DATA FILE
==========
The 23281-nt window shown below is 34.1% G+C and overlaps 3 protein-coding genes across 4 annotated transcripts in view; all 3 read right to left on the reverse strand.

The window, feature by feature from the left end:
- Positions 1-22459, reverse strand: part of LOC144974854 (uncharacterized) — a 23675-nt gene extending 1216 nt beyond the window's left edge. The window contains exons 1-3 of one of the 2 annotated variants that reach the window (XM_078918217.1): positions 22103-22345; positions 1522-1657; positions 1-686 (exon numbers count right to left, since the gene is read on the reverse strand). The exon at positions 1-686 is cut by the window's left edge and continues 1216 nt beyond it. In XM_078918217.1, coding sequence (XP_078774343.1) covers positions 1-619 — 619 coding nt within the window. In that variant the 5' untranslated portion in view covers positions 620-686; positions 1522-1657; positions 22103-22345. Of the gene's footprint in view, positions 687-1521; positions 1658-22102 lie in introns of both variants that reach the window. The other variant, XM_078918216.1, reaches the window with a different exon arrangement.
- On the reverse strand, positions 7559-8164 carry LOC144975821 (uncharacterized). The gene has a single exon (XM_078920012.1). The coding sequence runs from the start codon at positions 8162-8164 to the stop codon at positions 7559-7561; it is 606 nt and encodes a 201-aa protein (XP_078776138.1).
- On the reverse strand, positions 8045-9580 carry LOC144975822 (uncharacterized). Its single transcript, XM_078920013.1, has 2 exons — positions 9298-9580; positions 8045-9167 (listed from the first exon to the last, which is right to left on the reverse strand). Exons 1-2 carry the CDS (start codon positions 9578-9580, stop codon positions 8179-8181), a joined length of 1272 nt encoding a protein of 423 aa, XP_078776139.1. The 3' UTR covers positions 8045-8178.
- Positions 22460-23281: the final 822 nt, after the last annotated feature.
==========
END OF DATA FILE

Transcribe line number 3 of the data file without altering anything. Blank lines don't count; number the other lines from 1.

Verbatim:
- Positions 1-22459, reverse strand: part of LOC144974854 (uncharacterized) — a 23675-nt gene extending 1216 nt beyond the window's left edge. The window contains exons 1-3 of one of the 2 annotated variants that reach the window (XM_078918217.1): positions 22103-22345; positions 1522-1657; positions 1-686 (exon numbers count right to left, since the gene is read on the reverse strand). The exon at positions 1-686 is cut by the window's left edge and continues 1216 nt beyond it. In XM_078918217.1, coding sequence (XP_078774343.1) covers positions 1-619 — 619 coding nt within the window. In that variant the 5' untranslated portion in view covers positions 620-686; positions 1522-1657; positions 22103-22345. Of the gene's footprint in view, positions 687-1521; positions 1658-22102 lie in introns of both variants that reach the window. The other variant, XM_078918216.1, reaches the window with a different exon arrangement.